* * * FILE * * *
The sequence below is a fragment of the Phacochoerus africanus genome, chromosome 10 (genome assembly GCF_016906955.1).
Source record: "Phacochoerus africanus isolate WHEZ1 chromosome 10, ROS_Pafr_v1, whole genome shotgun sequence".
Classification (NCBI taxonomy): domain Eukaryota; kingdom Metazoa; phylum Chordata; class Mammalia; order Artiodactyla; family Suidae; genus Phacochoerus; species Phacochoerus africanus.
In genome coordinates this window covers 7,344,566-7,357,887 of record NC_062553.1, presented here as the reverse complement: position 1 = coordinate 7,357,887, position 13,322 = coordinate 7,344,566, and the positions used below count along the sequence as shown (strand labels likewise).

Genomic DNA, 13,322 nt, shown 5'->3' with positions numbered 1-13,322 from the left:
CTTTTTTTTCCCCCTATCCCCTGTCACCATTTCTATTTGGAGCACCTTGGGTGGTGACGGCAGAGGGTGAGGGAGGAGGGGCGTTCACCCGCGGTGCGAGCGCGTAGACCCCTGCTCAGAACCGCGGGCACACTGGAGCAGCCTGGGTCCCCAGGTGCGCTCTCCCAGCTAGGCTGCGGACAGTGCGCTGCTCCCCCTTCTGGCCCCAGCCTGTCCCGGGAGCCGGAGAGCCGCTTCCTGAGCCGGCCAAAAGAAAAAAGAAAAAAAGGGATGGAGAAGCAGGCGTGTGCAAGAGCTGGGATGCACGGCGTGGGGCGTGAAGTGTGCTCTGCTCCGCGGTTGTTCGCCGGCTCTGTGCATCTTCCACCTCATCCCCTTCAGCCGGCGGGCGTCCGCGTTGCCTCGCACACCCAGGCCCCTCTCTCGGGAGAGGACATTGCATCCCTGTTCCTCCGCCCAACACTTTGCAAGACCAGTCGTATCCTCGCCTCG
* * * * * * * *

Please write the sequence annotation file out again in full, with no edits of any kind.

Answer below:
The sequence below is a fragment of the Phacochoerus africanus genome, chromosome 10 (genome assembly GCF_016906955.1).
Source record: "Phacochoerus africanus isolate WHEZ1 chromosome 10, ROS_Pafr_v1, whole genome shotgun sequence".
Classification (NCBI taxonomy): domain Eukaryota; kingdom Metazoa; phylum Chordata; class Mammalia; order Artiodactyla; family Suidae; genus Phacochoerus; species Phacochoerus africanus.
In genome coordinates this window covers 7,344,566-7,357,887 of record NC_062553.1, presented here as the reverse complement: position 1 = coordinate 7,357,887, position 13,322 = coordinate 7,344,566, and the positions used below count along the sequence as shown (strand labels likewise).

Genomic DNA, 13,322 nt, shown 5'->3' with positions numbered 1-13,322 from the left:
CTTTTTTTTCCCCCTATCCCCTGTCACCATTTCTATTTGGAGCACCTTGGGTGGTGACGGCAGAGGGTGAGGGAGGAGGGGCGTTCACCCGCGGTGCGAGCGCGTAGACCCCTGCTCAGAACCGCGGGCACACTGGAGCAGCCTGGGTCCCCAGGTGCGCTCTCCCAGCTAGGCTGCGGACAGTGCGCTGCTCCCCCTTCTGGCCCCAGCCTGTCCCGGGAGCCGGAGAGCCGCTTCCTGAGCCGGCCAAAAGAAAAAAGAAAAAAAGGGATGGAGAAGCAGGCGTGTGCAAGAGCTGGGATGCACGGCGTGGGGCGTGAAGTGTGCTCTGCTCCGCGGTTGTTCGCCGGCTCTGTGCATCTTCCACCTCATCCCCTTCAGCCGGCGGGCGTCCGCGTTGCCTCGCACACCCAGGCCCCTCTCTCGGGAGAGGACATTGCATCCCTGTTCCTCCGCCCAACACTTTGCAAGACCAGTCGTATCCTCGCCTCG